The DeKalb Audit Oversight Committee listened to a presentation of an audit of the county's water billing problems on Aug. 11, 2017. From left: Harmel Codi, Gena Major, Monica Miles and Harold Smith. MARK NIESSE / MARK.NIESSE@AJC.COM

DeKalb needs manager in charge of water billing fixes, auditors say

DeKalb’s government should put someone in charge of making sure that a plan to fix the county’s inaccurate water billing system becomes a reality.

That was the message delivered Friday by financial services firm KPMG, which conducted an audit that recommended 22 ways to eliminate the county’s pervasive problem with high bills. The audit suggested replacing water meters, upgrading technology and changing management structures.

“Where the county is now is it’s at a crossroads,” said David Roberts, managing director for KPMG, in a presentation to the DeKalb Audit Oversight Committee. “Our report has a road map to transform its operations. It’s not going to happen overnight.”

The 127-page audit said the county should assign a mid-level manager or staffer to be responsible for implementing each recommendation. The audit also called for the county to establish a project management office to oversee implementation.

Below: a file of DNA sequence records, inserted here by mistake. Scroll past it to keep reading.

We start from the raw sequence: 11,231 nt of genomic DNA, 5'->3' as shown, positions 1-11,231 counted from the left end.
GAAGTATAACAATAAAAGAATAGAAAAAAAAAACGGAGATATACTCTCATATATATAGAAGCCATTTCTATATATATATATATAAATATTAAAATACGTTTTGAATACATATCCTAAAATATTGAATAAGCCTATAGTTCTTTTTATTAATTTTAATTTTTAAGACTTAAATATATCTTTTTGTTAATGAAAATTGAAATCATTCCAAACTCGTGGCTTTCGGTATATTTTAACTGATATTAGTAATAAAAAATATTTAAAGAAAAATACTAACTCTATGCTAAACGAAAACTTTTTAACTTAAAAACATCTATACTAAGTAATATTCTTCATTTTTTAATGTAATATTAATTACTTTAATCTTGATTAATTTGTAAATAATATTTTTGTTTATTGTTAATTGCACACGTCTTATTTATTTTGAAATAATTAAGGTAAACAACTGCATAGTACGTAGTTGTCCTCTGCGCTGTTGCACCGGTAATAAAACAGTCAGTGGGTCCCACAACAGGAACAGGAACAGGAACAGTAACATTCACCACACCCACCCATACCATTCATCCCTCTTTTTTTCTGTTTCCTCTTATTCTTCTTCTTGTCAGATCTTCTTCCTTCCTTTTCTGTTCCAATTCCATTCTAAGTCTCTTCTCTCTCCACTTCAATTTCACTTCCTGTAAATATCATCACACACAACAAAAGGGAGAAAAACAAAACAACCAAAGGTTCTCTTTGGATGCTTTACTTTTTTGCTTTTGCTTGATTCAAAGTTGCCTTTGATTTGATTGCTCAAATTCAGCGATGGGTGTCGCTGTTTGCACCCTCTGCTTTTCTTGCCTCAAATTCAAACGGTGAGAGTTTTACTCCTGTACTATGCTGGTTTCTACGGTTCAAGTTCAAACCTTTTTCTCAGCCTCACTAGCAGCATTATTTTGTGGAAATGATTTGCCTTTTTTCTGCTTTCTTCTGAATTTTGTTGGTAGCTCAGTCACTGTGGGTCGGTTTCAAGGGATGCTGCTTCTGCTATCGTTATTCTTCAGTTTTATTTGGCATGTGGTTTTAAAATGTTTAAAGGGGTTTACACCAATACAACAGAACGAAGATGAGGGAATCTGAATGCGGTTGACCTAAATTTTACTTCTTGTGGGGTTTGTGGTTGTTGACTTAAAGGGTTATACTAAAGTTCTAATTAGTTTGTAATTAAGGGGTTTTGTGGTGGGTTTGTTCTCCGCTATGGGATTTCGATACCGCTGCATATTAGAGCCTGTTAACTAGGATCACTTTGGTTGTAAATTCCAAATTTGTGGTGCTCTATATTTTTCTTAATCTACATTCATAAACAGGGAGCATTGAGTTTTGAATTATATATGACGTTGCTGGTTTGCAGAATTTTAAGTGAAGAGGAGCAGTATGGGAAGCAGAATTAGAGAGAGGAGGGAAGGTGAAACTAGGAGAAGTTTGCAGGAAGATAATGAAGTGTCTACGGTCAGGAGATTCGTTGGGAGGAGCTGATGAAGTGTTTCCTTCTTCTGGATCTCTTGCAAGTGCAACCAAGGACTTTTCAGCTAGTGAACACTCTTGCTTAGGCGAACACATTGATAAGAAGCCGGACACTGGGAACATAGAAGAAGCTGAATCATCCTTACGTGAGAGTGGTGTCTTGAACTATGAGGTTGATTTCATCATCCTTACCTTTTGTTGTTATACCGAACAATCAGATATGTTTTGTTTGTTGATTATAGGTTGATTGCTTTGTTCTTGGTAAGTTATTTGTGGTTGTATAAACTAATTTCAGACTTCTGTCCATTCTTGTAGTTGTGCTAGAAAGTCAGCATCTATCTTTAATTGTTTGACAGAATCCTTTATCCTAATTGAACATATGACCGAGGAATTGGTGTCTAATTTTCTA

RELATED: Read more coverage of the DeKalb water billing audit.

“A formal governance framework is needed with clear lines of authority,” Roberts said. “This is important to the citizens to know that the county is taking action. The more formal, the more transparent, the better.”

The effort to revamp the county’s water billing system includes two major projects: changing about 102,000 old or potentially defective meters, and installing new billing software. Those jobs will take two or more years to finish and cost millions of dollars.

The audit, which cost $275,000, also recommended merging water metering and billing departments, ending reliance on paper-based processes for meter set-up, strengthening oversight of contractors and upgrading meter reading equipment.

“We have pretty good knowledge now about what’s causing the problem,” said Gena Major, a member of the Audit Oversight Committee. “People want their bills addressed now.”

DeKalb CEO Mike Thurmond’s administration must provide a response to the audit in the coming weeks, according to the law that created the Audit Oversight Committee.

Thurmond said last month he's reviewing the audit, which confirmed the need for new meters, better customer service and upgraded technology.

The county is starting the “New Day Project” where 102,000 new water meters will be purchased and installed across the county.

Read DeKalb's water billing audit presentation

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